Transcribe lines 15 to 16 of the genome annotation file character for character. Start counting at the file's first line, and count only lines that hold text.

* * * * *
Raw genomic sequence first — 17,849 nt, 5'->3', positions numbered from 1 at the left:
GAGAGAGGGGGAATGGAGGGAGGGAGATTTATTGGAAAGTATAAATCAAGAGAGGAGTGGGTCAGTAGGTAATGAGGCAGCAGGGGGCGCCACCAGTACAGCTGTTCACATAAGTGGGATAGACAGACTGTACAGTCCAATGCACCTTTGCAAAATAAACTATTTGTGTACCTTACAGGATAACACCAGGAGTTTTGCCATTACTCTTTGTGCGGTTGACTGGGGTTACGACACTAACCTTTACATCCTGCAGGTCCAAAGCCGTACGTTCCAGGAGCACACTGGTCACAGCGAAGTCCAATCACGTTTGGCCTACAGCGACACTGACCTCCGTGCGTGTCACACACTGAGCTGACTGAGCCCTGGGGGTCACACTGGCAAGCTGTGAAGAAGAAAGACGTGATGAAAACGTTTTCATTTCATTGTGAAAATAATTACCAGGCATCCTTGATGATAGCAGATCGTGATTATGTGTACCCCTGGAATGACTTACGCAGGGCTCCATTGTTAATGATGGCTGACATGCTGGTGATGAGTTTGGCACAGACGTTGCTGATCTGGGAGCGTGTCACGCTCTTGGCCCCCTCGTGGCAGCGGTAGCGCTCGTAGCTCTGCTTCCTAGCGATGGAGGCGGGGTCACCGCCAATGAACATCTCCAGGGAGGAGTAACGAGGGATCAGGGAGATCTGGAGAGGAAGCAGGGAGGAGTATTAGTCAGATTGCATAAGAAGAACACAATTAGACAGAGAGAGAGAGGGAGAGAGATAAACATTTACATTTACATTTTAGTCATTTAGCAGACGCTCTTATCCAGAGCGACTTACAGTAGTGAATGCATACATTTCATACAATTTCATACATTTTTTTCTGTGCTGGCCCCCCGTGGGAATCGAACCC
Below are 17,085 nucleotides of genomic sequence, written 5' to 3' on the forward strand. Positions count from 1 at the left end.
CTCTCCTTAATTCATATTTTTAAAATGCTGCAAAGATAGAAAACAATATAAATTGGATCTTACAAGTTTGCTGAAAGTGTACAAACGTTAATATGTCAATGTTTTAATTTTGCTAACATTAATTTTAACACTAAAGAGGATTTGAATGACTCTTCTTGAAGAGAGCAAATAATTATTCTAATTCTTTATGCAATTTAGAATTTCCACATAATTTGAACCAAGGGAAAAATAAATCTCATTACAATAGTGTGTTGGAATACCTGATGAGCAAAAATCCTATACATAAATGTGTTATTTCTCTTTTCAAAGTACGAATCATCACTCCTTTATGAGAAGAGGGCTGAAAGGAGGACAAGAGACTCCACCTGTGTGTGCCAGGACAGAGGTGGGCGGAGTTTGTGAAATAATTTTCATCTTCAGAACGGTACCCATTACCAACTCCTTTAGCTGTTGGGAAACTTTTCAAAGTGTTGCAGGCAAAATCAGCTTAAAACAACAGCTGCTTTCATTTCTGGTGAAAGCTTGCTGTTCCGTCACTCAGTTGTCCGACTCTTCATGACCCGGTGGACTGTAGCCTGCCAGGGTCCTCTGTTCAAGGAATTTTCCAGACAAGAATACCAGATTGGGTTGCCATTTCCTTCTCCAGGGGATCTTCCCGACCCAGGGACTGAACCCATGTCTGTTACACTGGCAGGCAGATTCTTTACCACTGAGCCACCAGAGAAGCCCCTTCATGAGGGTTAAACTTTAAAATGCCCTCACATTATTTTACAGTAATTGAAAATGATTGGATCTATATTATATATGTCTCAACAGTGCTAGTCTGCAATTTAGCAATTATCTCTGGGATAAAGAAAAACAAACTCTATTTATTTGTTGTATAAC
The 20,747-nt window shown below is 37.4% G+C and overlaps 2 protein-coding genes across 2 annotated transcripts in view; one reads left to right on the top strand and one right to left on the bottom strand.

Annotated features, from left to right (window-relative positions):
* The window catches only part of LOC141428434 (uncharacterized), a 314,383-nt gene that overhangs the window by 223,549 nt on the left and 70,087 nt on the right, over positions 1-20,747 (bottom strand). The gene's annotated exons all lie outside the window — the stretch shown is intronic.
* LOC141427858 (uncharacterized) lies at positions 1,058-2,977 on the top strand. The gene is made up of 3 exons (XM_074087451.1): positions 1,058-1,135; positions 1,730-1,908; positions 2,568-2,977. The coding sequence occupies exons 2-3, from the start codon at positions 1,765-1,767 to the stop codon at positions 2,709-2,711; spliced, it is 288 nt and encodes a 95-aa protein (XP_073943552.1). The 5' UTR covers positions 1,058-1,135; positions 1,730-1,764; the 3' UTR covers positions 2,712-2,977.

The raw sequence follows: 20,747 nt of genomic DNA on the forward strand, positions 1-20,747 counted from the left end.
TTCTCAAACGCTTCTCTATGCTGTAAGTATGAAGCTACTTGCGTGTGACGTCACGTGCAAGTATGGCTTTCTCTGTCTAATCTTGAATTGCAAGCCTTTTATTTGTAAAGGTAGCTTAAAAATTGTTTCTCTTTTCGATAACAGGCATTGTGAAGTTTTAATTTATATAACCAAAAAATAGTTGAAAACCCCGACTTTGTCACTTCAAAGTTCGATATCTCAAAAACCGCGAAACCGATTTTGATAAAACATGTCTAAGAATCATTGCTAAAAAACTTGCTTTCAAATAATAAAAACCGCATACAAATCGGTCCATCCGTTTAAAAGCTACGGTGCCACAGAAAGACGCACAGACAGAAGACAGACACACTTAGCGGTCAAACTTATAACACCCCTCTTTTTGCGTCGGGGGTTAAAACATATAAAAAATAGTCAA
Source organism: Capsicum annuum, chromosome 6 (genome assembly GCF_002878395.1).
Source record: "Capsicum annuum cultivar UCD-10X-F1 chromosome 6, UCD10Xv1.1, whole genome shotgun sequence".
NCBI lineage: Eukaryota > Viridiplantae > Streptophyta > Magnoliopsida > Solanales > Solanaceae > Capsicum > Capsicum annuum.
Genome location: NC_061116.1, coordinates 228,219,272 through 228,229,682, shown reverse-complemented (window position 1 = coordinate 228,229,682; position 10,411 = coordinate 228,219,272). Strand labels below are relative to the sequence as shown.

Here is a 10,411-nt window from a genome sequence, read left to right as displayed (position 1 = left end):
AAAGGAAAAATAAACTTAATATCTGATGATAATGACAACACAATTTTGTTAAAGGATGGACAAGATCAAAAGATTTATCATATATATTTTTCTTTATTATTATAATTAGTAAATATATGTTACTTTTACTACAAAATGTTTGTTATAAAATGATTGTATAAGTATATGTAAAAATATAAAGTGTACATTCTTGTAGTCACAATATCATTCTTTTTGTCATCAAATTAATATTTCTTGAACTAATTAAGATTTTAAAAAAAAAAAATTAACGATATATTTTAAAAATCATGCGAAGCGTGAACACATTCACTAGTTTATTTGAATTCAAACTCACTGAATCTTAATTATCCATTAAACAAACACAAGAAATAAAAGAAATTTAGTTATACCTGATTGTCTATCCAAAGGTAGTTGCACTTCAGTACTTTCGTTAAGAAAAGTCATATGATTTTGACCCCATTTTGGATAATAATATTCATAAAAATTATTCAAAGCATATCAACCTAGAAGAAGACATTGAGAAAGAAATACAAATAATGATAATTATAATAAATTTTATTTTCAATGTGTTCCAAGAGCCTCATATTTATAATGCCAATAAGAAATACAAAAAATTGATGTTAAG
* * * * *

Here is a 10,411-nt window from a genome sequence, read left to right as displayed (position 1 = left end):
AAAGGAAAAATAAACTTAATATCTGATGATAATGACAACACAATTTTGTTAAAGGATGGACAAGATCAAAAGATTTATCATATATATTTTTCTTTATTATTATAATTAGTAAATATATGTTACTTTTACTACAAAATGTTTGTTATAAAATGATTGTATAAGTATATGTAAAAATATAAAGTGTACATTCTTGTAGTCACAATATCATTCTTTTTGTCATCAAATTAATATTTCTTGAACTAATTAAGATTTTAAAAAAAAAAAATTAACGATATATTTTAAAAATCATGCGAAGCGTGAACACATTCACTAGTTTATTTGAATTCAAACTCACTGAATCTTAATTATCCATTAAACAAACACAAGAAATAAAAGAAATTTAGTTATACCTGATTGTCTATCCAAAGGTAGTTGCACTTCAGTACTTTCGTTAAGAAAAGTCATATGATTTTGACCCCATTTTGGATAATAATATTCATAAAAATTATTCAAAGCATATCAACCTAGAAGAAGACATTGAGAAAGAAATACAAATAATGATAATTATAATAAATTTTATTTTCAATGTGTTCCAAGAGCCTCATATTTATAATGCCAATAAGAAATACAAAAAATTGATGTTAAG